I was watching a television program recently. I can’t even recall what it was about, but it did show a lot of fancy houses along the waterfront. I recalled growing up in my own home town, and how all the rich folk seemed to live on the “east side” – that is, along Lake Michigan.
It seems all over the Western world this is true: the most expensive and sought after properties tend to be along the shore. Whether on an ocean, a lake, or a river, people just seem to love living there, and as a result, often the most expensive homes can be found there.
People are willing to pay good money to get a beach property or a sea-side home. Why is that? Having access to water would be one reason: for swimming, surfing, fishing, or what have you. But perhaps a major reason would be one of aesthetics. People simply love the beauty of an ocean view or a lake view. They love seeing sunsets or sunrises over a body of water.
It is simply a beautiful experience. We all seem to love beauty, and many are willing to pay top dollar to experience such natural beauty on a daily basis. There is nothing new or odd about this. Of course we consider this to be quite normal. However, questions arise if atheism is true.
If the naturalistic evolutionary account of things is true, and we are only just survival mechanisms seeking to perpetrate our genes, then how in the world does something like aesthetics arise? How does the love of beauty fit in the reductionist worldview of naturalism?
If, as Dawkins says, we are simply a collect of selfish genes, the aesthetic experience seems hard to be accounted for. So too does the also universal sense of transcendence and wonder. These things make complete sense in the theistic worldview, but seem quite out of place in the atheist’s worldview.
Of course that is not to say that atheists have not tried to account for our sense of beauty, wonder, awe and even the transcendent. They have sought to explain away all non-material realities in various fashions. They really tend to be not very convincing however. Indeed, it often takes more faith to embrace the naturalist explanations of reality than it does to embrace theism.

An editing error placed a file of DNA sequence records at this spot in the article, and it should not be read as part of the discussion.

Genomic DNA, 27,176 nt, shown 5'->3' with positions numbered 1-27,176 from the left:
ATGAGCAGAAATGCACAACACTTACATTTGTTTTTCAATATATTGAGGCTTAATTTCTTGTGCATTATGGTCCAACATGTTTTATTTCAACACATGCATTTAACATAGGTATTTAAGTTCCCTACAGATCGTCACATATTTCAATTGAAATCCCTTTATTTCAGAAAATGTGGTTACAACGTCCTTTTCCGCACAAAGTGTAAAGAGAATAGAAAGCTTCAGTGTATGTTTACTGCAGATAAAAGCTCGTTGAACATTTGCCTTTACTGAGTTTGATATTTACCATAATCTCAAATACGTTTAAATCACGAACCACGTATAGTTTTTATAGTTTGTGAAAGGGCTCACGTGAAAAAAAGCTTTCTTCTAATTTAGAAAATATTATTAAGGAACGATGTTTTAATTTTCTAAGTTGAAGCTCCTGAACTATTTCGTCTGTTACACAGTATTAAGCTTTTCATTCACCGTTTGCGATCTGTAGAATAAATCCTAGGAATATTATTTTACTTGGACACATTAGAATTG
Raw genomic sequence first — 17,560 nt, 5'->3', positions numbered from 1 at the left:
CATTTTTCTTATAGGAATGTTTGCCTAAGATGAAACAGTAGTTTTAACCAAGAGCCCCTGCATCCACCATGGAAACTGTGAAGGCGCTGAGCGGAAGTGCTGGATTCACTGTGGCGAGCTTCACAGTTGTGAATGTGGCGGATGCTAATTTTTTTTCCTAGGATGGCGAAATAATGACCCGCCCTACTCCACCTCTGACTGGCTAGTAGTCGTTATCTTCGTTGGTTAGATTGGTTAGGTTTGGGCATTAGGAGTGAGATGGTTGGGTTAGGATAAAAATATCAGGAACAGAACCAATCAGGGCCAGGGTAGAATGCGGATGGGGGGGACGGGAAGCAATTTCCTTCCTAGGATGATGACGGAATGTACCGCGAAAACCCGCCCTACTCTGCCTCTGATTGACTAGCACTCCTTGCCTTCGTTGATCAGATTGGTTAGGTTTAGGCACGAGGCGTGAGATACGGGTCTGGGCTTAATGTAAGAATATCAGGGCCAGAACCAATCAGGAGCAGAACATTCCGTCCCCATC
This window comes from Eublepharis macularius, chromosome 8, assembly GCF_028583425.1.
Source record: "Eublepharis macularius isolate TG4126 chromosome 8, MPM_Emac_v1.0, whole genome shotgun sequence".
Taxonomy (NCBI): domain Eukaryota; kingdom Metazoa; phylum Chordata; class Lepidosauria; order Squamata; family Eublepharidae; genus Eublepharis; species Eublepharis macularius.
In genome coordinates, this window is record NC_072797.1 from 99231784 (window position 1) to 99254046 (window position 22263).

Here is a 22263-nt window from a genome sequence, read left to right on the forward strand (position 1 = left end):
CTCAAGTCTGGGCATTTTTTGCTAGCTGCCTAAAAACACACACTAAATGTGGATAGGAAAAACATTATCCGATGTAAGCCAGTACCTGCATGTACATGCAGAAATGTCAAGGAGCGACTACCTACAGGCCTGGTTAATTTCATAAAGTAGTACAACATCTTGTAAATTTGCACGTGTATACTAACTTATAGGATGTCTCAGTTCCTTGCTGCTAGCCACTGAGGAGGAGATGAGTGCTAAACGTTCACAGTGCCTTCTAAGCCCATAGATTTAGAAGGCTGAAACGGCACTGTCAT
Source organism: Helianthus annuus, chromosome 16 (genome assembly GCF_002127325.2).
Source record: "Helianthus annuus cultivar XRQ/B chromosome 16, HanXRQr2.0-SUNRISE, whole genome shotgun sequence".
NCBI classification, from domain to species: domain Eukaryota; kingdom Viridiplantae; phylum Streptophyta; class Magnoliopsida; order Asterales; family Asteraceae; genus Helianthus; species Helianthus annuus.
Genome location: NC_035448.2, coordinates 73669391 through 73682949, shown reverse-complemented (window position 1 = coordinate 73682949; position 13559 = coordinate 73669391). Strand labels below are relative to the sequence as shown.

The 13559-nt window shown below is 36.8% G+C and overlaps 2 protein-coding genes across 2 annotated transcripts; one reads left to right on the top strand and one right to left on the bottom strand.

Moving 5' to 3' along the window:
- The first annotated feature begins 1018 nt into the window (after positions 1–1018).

The love of beauty makes perfect sense in the Judeo-Christian worldview. A God of wonder, beauty and perfection exists, and we are made in his image, so we share in this love of beauty. And God of course created a beautiful and majestic world, so we resonate with what we find in the created order.
But why in the atheist account of things should we put any premium at all on the aesthetic? Indeed, why would it even be there in the first place? How do we account for this overwhelming delight in beauty on the evolutionary account of things?
Again, the atheist crowd has offered various explanations for this, but they seem to be far from convincing. For example, how do we account for the universal belief in God and the transcendent? Easy: there is a god gene they tell us! All sorts of wild theories are thrown out there simply because they reject a priori the most obvious ones.
But how is it that the chief goal in life – the replication and promulgation of our genes – should ever result in people making great sacrifices just so that they can purchase a waterfront home to enjoy the beautiful scenery? This really makes little sense at all.
The more honest atheists and naturalists admit to there being a problem here. For example, secular philosopher Anthony O’Hear put it this way: “But how could we think of an aesthetic justification of experience. . . unless our aesthetic experience was sustained by a divine will revealed in the universe, and particularly in our experience of it as beautiful? It is precisely at this point that many or even most will draw back. Aesthetic experience seems to produce the harmony between us and the world that would have to point to a religious resolution were it not to be an illusion.”